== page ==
Tag Archives: Poetry
I’ve read Dante’s Inferno twice, but now I’m convinced that I need to reread it and read Dante’s Purgatorio and Paradiso.
Sharon Creech’s Hate that Cat is a super quick read, perfect if you have a book report due tomorrow and hadn’t started a book. Though Creech’s Walk Two Moons is among my favorite novels for children, Hate that Cat didn’t grab me.
Evidently, Hate that Cat is the second book in a series. The hero writes letters to his favorite teacher and shares all his thoughts about poetry, cats, dogs, and writing with the teacher. The book introduces young readers to poets like William Carlos Williams and Edgar Allen Poe. The most interesting facet of the book was that the narrator’s mother is deaf and he can sign ASL.
For a mature reader, there isn’t much in the theme that isn’t well worn ground. The book doesn’t delight readers of all ages, which is a hallmark of the best of children’s literature. The narrator seemed like a cookie cutter Creech hero, but one who shares little of his personality or background.
By John Clare
Now swarthy Summer, by rude health embrowned,
Precedence takes of rosy fingered Spring;
And laughing Joy, with wild flowers prank’d, and crown’d,
A wild and giddy thing,
And Health robust, from every care unbound,
Come on the zephyr’s wing,
And cheer the toiling clown.
Happy as holiday-enjoying face,
Loud tongued, and “merry as a marriage bell,”
Thy lightsome step sheds joy in every place;
And where the troubled dwell,
Thy witching charms wean them of half their cares;
And from thy sunny spell,
They greet joy unawares.
Then with thy sultry locks all loose and rude,
And mantle laced with gems of garish light,
Come as of wont; for I would fain intrude,
And in the world’s despite,
Share the rude wealth that thy own heart beguiles;
If haply so I might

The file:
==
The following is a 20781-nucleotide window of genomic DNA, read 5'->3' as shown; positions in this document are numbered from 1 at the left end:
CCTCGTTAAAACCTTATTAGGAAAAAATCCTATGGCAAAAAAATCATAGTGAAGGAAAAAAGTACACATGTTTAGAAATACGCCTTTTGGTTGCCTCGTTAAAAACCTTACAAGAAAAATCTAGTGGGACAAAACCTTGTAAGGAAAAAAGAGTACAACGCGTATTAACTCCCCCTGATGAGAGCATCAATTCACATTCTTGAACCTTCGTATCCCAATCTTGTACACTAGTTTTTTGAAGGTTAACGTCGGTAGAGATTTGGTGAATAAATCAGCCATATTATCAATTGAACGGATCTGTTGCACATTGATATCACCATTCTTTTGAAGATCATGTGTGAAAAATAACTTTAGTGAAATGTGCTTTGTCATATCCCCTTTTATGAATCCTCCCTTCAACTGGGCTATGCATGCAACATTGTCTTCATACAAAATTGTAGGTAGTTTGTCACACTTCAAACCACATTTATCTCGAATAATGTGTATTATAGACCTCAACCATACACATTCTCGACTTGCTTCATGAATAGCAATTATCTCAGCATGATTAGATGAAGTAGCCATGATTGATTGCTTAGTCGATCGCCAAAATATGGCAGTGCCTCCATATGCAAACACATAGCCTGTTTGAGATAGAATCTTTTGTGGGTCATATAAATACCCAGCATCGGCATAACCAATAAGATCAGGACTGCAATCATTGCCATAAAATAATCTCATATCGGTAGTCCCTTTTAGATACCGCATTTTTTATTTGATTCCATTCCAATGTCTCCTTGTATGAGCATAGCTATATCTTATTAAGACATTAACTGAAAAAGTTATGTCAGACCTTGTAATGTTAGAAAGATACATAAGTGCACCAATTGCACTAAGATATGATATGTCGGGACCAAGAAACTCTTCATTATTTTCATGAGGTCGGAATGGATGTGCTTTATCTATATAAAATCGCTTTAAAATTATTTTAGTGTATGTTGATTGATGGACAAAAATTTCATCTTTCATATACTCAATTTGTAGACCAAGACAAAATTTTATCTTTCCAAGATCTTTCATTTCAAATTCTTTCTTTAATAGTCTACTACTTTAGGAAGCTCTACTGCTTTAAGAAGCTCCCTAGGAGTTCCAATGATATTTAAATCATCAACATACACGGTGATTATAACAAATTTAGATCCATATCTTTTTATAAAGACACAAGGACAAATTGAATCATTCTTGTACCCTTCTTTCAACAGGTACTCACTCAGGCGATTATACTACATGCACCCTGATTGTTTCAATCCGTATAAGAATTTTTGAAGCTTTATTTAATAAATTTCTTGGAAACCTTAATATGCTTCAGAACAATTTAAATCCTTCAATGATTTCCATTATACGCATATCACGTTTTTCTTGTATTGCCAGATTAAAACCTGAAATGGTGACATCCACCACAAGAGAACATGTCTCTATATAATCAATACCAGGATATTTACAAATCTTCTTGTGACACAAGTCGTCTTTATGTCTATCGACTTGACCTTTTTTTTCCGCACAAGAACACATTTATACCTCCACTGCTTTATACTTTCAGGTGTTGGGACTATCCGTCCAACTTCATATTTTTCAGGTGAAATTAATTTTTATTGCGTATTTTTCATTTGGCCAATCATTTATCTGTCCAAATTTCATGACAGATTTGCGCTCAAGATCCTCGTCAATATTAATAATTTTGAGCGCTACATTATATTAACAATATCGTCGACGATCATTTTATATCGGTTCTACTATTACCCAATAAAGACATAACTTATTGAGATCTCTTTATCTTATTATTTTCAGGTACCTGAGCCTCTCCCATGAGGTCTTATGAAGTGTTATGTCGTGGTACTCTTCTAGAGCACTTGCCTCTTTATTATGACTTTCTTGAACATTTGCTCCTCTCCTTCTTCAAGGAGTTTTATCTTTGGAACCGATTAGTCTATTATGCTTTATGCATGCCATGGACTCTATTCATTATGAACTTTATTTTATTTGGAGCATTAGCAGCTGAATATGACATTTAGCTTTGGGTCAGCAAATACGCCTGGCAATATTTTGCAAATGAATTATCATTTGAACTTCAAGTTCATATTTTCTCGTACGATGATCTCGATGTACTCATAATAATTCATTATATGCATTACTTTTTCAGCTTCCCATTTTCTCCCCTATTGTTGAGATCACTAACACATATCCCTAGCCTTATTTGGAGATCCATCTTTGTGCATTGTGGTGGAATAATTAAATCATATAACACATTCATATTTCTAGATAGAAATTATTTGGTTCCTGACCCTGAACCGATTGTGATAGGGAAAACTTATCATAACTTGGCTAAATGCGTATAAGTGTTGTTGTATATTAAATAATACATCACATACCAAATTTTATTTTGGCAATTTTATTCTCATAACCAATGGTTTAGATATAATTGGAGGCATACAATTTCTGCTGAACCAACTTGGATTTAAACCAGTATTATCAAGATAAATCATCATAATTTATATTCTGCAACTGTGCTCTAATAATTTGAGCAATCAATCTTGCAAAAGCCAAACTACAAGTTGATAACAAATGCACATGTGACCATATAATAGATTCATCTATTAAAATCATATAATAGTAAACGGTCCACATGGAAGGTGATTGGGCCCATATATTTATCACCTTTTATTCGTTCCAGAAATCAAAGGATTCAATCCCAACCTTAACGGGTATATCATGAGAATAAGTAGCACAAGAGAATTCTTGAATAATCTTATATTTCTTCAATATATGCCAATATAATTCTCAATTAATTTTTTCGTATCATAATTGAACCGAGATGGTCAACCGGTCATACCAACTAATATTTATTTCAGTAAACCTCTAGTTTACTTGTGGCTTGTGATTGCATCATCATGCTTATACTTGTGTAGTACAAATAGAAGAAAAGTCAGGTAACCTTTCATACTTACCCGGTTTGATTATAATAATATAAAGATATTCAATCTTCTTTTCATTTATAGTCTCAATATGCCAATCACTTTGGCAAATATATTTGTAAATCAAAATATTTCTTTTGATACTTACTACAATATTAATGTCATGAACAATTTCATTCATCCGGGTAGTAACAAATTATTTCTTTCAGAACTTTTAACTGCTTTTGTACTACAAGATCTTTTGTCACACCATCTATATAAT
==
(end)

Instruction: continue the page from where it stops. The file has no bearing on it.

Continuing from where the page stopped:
Win pleasure from thy smiles.
Me not the noise of brawling pleasure cheers,
In nightly revels or in city streets;
But joys which soothe, and not distract the ears,
That one at leisure meets
In the green woods, and meadows summer-shorn,
Or fields, where bee-fly greets
The ear with mellow horn.
The green-swathed grasshopper, on treble pipe,
Sings there, and dances, in mad-hearted pranks;
There bees go courting every flower that’s ripe,
On baulks and sunny banks;
And droning dragon-fly, on rude bassoon,
Attempts to give God thanks
In no discordant tune.
The speckled thrush, by self-delight embued,
There sings unto himself for joy’s amends,
And drinks the honey dew of solitude.
There Happiness attends
With inbred Joy until the heart o’erflow,
Of which the world’s rude friends,
Nought heeding, nothing know.
There the gay river, laughing as it goes,
Plashes with easy wave its flaggy sides,
And to the calm of heart, in calmness shows
What pleasure there abides,
To trace its sedgy banks, from trouble free:
Spots Solitude provides
To muse, and happy be.
by Rita Dove
Velvet fruit, exquisite square
I hold up to sniff
between finger and thumb –
how you numb me
with your rich attentions!
If I don’t eat you quickly,
you’ll melt in my palm.
Pleasure seeker, if i let you
you’d liquefy everywhere.
Knotted smoke, dark punch
of earth and night and leaf,
for a taste of you
any woman would gladly
crumble to ruin.
Enough chatter: I am ready
to fall in love!
It’s Shelley’s birthday today so I offer this –
Good-night? ah! no; the hour is ill
Which severs those it should unite;
Let us remain together still,
Then it will be good night.
How can I call the lone night good,
Though thy sweet wishes wing its flight?
Be it not said, thought, understood —
Then it will be — good night.
To hearts which near each other move
From evening close to morning light,
The night is good; because, my love,
They never say good-night.
I found these in a digitized children’s book on the Library of Congress’ website.
Ah, sweet Lucinda, best of girls,
How quick to take advice.
Behold her with unpapered curls,
And frock so rich and nice!
Her haughty stare! Who would suppose
That dress would change her so
Oh, blessed influence of fine clothes,
How much to thee we owe!
The poems are written by Carolyn Wells, who was a rather prolific writer of children’s poetry and prose. These appeared in a collection called Children of Our Town, published in 1902. She was born in 1902, two years after Rose Selfridge.
Lucinda’s tastes are so depraved;
She likes to play and romp
With children poor and ill-behaved,
Who boast no style or pomp.
Their costumes are not quite correct,
They have no pretty tricks;
Lucinda! pray be more select,
In higher circles mix.